If you want to pass, cheat. If you want to learn, research
On Monday of this week, I began an experiment. I stopped looking up Ruby and Rails information in my PDF of the second edition of Programming Ruby
and in the excellent on-line documentation for Rails
. Every time my fingers twitched to do a search, I reached for an actual dead-tree book instead. Not one of those quick references designed for looking things up, but a book where the author actually teaches the material.
I have been looking things up using the stone-age technology of a good index. And then I’ve been reading actual explanations, not just copying code snippets off the ‘net and pasting them into my programs.
…It’s Friday afternoon and neither you nor I want to slog through a heavy essay, so let’s just flip right through the pages of metaphors and anecdotal examples from my own experience. Imagine for a moment that there were a number of really insightful remarks, a few good quotes from other bloggers or authors, and a couple of great code samples. Since we’re in a hurry, let’s jump right to the end:
So in conclusion, if you just want to get something done quickly without gaining a fuller, deeper understanding, by all means use a cheat sheet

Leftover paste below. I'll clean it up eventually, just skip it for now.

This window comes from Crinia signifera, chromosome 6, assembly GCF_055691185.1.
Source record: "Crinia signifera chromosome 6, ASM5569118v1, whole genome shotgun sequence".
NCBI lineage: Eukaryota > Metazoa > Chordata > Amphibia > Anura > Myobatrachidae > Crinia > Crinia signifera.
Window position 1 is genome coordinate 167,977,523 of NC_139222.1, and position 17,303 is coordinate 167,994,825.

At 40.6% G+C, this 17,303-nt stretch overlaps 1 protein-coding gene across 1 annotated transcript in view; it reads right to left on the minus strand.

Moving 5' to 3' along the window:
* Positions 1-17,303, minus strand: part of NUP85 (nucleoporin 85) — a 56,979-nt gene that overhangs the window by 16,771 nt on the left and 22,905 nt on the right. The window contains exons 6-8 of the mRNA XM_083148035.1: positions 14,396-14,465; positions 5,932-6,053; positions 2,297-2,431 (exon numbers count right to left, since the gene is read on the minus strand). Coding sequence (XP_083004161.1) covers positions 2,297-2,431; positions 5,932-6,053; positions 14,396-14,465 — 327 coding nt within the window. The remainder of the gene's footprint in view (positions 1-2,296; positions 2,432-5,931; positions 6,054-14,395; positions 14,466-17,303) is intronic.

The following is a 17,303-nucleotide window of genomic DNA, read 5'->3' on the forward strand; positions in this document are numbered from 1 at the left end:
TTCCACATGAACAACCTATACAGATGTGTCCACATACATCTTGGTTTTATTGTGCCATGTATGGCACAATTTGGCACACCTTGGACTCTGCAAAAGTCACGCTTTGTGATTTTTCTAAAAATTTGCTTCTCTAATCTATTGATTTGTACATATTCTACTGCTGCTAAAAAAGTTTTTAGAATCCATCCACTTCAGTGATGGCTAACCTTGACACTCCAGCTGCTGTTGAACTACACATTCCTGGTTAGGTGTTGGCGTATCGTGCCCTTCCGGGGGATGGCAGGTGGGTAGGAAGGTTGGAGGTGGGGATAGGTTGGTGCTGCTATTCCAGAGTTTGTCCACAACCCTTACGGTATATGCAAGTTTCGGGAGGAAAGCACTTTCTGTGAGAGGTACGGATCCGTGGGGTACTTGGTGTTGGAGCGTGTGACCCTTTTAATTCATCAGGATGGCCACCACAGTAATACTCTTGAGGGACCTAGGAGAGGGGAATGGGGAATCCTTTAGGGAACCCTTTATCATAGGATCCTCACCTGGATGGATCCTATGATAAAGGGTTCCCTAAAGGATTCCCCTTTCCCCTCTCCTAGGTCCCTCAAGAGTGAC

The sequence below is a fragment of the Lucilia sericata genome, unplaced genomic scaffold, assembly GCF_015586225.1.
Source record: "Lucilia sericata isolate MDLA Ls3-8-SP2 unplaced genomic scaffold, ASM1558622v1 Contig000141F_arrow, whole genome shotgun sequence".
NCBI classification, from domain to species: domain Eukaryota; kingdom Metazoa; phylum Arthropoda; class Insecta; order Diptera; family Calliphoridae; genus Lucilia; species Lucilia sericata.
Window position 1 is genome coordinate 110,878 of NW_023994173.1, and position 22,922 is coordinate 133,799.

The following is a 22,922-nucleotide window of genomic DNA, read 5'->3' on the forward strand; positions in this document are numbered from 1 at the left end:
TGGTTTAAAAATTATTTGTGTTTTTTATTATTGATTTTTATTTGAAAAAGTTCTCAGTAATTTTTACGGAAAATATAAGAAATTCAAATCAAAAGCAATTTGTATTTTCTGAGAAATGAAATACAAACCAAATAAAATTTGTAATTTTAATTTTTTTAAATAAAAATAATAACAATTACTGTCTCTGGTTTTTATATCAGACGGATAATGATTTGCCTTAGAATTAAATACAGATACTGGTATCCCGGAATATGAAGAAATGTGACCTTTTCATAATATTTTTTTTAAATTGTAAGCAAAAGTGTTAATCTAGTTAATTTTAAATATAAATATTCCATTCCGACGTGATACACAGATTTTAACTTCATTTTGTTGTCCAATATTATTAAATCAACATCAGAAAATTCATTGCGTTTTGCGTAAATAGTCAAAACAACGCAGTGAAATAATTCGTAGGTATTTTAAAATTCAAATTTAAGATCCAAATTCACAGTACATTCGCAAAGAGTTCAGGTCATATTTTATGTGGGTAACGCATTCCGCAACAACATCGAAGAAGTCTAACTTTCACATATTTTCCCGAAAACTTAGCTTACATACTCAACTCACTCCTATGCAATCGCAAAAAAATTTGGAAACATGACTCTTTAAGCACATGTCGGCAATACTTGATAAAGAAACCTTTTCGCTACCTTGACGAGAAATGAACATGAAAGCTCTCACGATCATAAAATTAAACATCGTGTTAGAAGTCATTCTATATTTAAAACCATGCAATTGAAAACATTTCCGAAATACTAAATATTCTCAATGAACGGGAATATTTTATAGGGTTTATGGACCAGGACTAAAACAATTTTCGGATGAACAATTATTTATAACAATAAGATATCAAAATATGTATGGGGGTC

. But if you want to actually learn more about what you’re using, the next time you need to look something up, don’t go to the cheat sheet, Don’t Google it. Look it up in an actual book like The Ruby Way
or its equally informative companion The Rails Way
. It may take a moment longer, and you can’t copy and paste. But a good book contains far more than an explanation of what
to do. It shows how
it works, when
to do that, and why
it works that way.
A good book is going to answer a question you didn’t know needed to be asked. It’s tough for a busy programmer to find time to read books from cover to cover and learn the material. But every time you need to look something up, you have a golden opportunity to research the material instead of cheating the answer. Use those opportunities to learn: That knowledge is going to make you a better programmer.